When the sugar is completely dissolved, you can turn up the heat and bring the liquid to a rolling boil. It should rise and froth and generally remind you of a witches cauldron. In theory, you should achieve setting point in about 10 to 15 minutes. I didn’t boil my liquid hard enough so it took much longer. In any case, be prepared for at least half an hour of boiling because this is another stage when you can’t take your eye off the ball.

To test to see if your jelly is going to set, use a spoon to drip a small amount onto your cold plate. Leave it for a minute and then gently push it with your finger. If it crinkles, your jelly is ready to put into jars. If not, boil it for another five minutes and check again.

If it is ready, skim off any bubbly scum with a slotted spoon and then slowly and carefully pour the hot jelly into the hot jars using a funnel. If you keep the jars on the oven tray you will catch any spills.

CAUTION!!! You need to be VERY CAREFUL at this point. The jelly is VERY hot and could stick to your skin causing serious burns if you spill it. If the worst happens run any burnt areas under cold water until they stop stinging.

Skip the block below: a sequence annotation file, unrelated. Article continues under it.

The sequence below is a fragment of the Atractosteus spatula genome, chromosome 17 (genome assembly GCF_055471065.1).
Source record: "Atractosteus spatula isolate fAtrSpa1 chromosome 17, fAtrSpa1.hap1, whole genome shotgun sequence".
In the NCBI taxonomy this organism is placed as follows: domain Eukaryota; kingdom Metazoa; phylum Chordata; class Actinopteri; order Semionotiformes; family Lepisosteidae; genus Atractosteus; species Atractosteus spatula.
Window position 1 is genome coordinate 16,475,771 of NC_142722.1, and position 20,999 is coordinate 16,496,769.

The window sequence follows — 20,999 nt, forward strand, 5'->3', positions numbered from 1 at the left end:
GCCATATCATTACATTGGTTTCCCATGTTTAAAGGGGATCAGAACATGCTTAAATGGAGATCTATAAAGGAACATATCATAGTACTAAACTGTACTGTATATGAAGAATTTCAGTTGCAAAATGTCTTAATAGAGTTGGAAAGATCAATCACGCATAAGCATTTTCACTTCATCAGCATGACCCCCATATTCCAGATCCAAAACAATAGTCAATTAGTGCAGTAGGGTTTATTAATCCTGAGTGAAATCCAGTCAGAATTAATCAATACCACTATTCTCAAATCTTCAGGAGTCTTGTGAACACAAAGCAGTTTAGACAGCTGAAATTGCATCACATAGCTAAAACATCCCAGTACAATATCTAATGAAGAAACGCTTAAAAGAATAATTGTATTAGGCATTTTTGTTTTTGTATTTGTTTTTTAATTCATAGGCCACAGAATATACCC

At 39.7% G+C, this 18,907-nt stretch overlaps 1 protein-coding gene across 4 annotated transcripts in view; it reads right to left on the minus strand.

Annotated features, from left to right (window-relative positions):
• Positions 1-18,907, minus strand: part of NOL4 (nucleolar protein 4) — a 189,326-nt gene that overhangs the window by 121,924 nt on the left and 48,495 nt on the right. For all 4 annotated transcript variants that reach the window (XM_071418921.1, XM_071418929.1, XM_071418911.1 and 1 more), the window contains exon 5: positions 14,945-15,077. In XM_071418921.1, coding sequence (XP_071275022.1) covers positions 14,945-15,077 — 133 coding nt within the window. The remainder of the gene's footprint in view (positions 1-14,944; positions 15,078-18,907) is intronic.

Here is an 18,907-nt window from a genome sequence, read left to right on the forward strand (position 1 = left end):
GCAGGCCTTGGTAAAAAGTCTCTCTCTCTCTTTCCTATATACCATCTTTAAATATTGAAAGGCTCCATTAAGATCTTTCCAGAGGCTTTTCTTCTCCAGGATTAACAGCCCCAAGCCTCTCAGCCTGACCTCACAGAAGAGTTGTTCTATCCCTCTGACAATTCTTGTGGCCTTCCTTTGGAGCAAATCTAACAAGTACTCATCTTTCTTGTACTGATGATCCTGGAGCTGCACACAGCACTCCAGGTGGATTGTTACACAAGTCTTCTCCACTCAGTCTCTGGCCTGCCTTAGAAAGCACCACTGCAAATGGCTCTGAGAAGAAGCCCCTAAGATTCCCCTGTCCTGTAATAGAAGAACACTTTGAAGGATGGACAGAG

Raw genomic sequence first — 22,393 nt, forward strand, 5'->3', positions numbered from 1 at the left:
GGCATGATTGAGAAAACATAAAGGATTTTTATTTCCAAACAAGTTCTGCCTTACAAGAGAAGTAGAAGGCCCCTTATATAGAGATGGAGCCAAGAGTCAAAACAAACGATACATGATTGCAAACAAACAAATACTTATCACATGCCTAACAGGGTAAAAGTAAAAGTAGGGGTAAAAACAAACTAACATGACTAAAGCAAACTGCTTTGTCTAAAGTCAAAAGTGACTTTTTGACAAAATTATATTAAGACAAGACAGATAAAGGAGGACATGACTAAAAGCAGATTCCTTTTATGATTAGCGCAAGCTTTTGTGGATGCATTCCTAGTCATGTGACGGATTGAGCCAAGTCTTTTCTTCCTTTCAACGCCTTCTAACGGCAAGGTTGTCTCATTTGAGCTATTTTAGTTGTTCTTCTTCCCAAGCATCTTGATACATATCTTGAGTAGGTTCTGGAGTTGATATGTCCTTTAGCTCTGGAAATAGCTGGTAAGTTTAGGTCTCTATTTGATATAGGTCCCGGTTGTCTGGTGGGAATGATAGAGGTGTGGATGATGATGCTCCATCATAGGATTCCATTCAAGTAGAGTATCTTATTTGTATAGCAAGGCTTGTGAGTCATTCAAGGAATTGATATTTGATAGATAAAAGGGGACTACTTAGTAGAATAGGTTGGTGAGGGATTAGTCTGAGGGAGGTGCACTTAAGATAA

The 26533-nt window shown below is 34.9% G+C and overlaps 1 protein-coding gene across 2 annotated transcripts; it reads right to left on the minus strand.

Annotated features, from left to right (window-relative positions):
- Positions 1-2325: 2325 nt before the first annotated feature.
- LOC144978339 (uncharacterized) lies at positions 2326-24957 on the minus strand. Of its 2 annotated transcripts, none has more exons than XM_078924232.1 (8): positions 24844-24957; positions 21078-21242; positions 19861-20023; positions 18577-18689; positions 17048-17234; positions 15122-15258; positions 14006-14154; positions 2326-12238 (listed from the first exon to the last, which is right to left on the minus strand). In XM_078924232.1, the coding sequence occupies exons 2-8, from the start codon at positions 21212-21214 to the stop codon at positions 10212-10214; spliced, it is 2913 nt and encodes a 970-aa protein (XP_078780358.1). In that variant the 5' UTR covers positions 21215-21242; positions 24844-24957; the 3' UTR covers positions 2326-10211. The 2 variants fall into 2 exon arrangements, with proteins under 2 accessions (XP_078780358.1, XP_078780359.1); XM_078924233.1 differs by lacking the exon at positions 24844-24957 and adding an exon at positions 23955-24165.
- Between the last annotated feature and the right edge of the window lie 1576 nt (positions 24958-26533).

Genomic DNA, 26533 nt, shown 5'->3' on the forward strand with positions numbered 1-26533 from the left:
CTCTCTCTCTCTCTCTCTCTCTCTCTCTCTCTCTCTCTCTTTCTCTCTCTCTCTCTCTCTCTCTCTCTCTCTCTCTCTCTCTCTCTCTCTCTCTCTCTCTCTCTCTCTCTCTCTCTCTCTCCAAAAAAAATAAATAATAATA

Making sure you use tongs to remove the lids from the hot water and oven gloves to protect your hands, put the lids onto the jars and screw them on well. Alternatively, you can use cellophane lids and elastic bands. You will probably have to use the latter method if you want to enter your lovely jelly into any shows or competitions as I am planning to later in the year.

When your jars are cool, label them, making sure you put on the date you made your jam and a ‘best before’ date, 12 months in the future.

Enjoy your jelly…

My next plan involves gooseberries and elderflowers. Lets hope it stops raining for long enough for me to pick some.
Variation: Lemon Marmalade with Elderflower
I haven’t tried this but it should work in theory….
After you have strained the lemon and elderflowers, remove the lemon shells and slice them very thinly to create the kind of shred you find in marmalade. Add the shred to the boiling jelly once the sugar has dissolved and before you bring it to a rolling boil. When you have achieved setting point, let your marmalade cool for approximately ten minutes as this will help the shred to be more evenly distributed in the jar when you bottle it up.

Pumpkins R Us

I know this seems like an unseasonable post, but I am currently experiencing pumpkin overload. Last summer we managed to harvest a couple of biggish specimens despite little effort on our part.